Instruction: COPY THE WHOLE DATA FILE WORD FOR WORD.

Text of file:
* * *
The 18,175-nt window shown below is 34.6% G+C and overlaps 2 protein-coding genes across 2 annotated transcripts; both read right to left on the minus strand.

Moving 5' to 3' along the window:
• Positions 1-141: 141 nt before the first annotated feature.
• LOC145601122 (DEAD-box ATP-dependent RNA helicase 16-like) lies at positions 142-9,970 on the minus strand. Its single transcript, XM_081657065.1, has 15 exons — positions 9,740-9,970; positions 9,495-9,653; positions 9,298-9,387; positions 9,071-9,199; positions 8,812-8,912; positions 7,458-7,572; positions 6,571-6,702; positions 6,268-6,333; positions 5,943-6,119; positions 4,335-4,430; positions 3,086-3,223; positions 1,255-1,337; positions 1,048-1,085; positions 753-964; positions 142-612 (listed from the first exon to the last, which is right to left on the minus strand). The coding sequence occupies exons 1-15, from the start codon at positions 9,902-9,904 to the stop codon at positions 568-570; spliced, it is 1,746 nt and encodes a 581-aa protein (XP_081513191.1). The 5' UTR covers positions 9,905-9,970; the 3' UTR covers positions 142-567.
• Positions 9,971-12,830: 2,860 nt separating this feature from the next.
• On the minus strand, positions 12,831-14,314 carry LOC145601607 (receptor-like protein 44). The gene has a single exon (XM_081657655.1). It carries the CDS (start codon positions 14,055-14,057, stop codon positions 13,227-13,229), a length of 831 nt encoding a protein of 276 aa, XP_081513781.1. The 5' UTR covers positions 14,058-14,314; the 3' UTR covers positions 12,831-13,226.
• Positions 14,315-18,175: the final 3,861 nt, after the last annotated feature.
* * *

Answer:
The 18,175-nt window shown below is 34.6% G+C and overlaps 2 protein-coding genes across 2 annotated transcripts; both read right to left on the minus strand.

Moving 5' to 3' along the window:
• Positions 1-141: 141 nt before the first annotated feature.
• LOC145601122 (DEAD-box ATP-dependent RNA helicase 16-like) lies at positions 142-9,970 on the minus strand. Its single transcript, XM_081657065.1, has 15 exons — positions 9,740-9,970; positions 9,495-9,653; positions 9,298-9,387; positions 9,071-9,199; positions 8,812-8,912; positions 7,458-7,572; positions 6,571-6,702; positions 6,268-6,333; positions 5,943-6,119; positions 4,335-4,430; positions 3,086-3,223; positions 1,255-1,337; positions 1,048-1,085; positions 753-964; positions 142-612 (listed from the first exon to the last, which is right to left on the minus strand). The coding sequence occupies exons 1-15, from the start codon at positions 9,902-9,904 to the stop codon at positions 568-570; spliced, it is 1,746 nt and encodes a 581-aa protein (XP_081513191.1). The 5' UTR covers positions 9,905-9,970; the 3' UTR covers positions 142-567.
• Positions 9,971-12,830: 2,860 nt separating this feature from the next.
• On the minus strand, positions 12,831-14,314 carry LOC145601607 (receptor-like protein 44). The gene has a single exon (XM_081657655.1). It carries the CDS (start codon positions 14,055-14,057, stop codon positions 13,227-13,229), a length of 831 nt encoding a protein of 276 aa, XP_081513781.1. The 5' UTR covers positions 14,058-14,314; the 3' UTR covers positions 12,831-13,226.
• Positions 14,315-18,175: the final 3,861 nt, after the last annotated feature.